NJ: Couple Covered Up Hiring Criminals, Drug Addicts As Drivers For Unsafe School Buses

The owners of an Essex County-based school bus company whose driver OD'd and crashed with 12 special-needs kids on board hired criminals and drug addicts, put unsafe vehicles on the road and tried to cover it all up, state authorities charged.

School bus

School bus

Photo Credit: Joshua Buesser/Googlemaps

Ahmed Mahgoub, 62, and his wife, Faiza Ibrahim, 47, both of East Hanover, knowingly hired drivers for F&A Transportation who “did not hold valid commercial driver’s licenses or required license endorsements, as well as drivers who had criminal histories or were using illegal drugs,” Attorney General Gurbir S. Grewal said.

The couple doctored vehicle inspection forms and lied to school districts in Passaic, Morris and Union counties “to cover up the fact that the company hired unqualified drivers, failed to conduct mandatory drug testing and criminal background checks for drivers and aides, and operated unsafe buses,” Grewal added.

They also told drivers to evade MVC inspections at school sites and at times had aides drive the school buses, the attorney general said.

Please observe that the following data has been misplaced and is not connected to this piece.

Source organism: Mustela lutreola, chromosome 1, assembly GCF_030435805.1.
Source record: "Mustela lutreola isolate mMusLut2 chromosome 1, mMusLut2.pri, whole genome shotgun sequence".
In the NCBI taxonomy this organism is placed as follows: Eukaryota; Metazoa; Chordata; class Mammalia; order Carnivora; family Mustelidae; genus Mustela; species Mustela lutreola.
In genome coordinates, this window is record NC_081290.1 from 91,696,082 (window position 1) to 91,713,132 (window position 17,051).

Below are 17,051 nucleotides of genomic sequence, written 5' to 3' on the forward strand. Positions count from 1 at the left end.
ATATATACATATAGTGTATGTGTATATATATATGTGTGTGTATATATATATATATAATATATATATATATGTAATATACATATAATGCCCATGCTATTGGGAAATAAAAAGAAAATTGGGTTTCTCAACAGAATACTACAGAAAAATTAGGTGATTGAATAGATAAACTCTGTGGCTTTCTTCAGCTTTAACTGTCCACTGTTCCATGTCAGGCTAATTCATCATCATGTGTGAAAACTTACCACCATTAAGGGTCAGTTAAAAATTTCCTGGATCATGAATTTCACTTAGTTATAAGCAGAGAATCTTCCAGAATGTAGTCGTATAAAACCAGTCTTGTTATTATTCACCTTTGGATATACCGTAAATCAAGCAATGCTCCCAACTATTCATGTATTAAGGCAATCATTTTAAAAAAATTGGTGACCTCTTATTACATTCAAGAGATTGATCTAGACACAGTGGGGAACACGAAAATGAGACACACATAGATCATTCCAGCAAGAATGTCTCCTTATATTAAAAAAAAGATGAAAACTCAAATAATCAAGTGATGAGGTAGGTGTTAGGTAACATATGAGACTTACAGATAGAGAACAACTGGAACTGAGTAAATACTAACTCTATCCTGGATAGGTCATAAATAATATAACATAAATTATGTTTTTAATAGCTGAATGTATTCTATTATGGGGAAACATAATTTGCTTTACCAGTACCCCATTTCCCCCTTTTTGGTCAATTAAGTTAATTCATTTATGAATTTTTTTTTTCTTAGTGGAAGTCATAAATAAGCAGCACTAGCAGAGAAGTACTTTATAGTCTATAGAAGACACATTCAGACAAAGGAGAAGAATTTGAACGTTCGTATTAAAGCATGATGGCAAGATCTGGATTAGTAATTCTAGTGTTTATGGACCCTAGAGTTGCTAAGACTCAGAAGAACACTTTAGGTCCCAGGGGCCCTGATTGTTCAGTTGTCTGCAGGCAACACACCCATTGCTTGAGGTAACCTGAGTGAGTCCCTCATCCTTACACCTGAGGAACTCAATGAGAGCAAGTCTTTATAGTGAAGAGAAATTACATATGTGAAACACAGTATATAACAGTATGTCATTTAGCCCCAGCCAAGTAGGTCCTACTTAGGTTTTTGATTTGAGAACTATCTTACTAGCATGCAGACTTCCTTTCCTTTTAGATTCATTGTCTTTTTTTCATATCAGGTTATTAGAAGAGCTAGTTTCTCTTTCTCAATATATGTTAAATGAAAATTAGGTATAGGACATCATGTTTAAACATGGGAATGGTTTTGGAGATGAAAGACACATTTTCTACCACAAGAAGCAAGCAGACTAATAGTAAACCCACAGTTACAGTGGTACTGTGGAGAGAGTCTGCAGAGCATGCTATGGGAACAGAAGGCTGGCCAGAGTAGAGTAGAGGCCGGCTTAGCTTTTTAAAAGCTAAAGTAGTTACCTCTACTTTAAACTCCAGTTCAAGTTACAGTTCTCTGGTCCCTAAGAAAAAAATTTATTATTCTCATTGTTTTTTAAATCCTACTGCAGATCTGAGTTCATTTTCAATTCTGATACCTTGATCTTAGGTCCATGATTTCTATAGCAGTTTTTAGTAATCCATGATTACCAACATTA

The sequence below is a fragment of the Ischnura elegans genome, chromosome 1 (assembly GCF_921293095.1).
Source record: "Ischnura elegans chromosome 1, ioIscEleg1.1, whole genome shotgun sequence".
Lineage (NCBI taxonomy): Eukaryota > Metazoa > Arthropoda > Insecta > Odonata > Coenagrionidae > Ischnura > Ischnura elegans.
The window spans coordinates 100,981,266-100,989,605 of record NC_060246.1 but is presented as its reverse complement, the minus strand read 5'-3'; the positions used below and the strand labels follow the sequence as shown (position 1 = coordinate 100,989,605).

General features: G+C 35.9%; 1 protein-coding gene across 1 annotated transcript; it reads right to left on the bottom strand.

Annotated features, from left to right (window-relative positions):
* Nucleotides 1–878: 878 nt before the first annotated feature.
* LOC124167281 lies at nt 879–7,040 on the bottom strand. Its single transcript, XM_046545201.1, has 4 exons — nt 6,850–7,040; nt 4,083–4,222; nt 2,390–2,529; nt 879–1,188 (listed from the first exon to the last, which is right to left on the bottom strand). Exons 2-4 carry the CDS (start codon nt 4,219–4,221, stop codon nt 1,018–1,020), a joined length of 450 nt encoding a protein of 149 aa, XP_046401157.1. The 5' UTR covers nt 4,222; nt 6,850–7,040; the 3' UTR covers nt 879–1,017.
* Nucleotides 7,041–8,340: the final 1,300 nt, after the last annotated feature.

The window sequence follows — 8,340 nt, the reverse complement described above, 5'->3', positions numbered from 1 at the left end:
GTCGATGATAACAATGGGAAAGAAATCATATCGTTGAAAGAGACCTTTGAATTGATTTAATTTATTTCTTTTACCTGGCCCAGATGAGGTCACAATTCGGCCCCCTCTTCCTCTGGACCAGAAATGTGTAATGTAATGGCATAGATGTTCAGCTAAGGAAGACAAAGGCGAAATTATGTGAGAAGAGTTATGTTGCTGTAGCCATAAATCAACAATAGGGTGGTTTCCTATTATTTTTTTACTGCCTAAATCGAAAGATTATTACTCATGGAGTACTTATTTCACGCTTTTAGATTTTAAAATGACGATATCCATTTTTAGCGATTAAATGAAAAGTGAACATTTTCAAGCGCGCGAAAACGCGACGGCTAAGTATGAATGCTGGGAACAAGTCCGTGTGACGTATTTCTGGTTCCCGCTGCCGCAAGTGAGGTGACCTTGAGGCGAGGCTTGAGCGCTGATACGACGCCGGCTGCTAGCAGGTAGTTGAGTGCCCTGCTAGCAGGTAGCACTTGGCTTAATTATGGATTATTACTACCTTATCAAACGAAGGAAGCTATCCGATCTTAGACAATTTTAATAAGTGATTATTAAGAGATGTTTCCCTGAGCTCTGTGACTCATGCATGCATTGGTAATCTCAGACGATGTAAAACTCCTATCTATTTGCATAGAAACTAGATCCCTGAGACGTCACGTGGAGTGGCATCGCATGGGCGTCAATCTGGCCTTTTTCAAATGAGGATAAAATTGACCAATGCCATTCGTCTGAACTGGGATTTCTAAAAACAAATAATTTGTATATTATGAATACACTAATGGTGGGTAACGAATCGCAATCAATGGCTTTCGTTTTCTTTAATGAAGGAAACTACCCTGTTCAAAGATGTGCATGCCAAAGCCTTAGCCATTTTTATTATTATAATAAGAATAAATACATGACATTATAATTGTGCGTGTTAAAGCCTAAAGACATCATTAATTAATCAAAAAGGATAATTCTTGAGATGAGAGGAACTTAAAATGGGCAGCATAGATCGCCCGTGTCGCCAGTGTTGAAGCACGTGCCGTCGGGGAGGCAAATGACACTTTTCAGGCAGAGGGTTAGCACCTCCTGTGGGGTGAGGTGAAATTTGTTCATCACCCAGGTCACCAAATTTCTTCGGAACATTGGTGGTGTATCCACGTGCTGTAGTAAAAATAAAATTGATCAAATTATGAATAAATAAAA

By doing so, the couple protected roughly $3.5 million in contracts with those districts, he said.

In an incident that made headlines last year, one of their drivers used heroin in the F&A parking lot in East Orange before overdosing and crashing a bus into the wall of a building at 14th Avenue and Jones Street in Newark with 12 special-needs children aboard.

Responding police officers used Narcan to revive her.

State authorities on Thursday charged Mahgoub and Ibrahim with conspiracy, false representation for a government contract, theft by deception, tampering with public records and corporate misconduct following an investigation by Grewal’s Office of Public Integrity and Accountability and the New Jersey State Police Official Corruption Bureau.

“This is the second time in four months that we have filed serious criminal charges against a school bus company and its operators for allegedly putting children in jeopardy by hiring unqualified drivers, using unsafe buses, and falsifying records to cover up their conduct,” Grewal said.

“No parent should have to worry about the condition of their child’s school bus or question whether their child’s bus driver might be a felon or someone under the influence of drugs or alcohol,” he added. “No child should ever be put in danger that way.”

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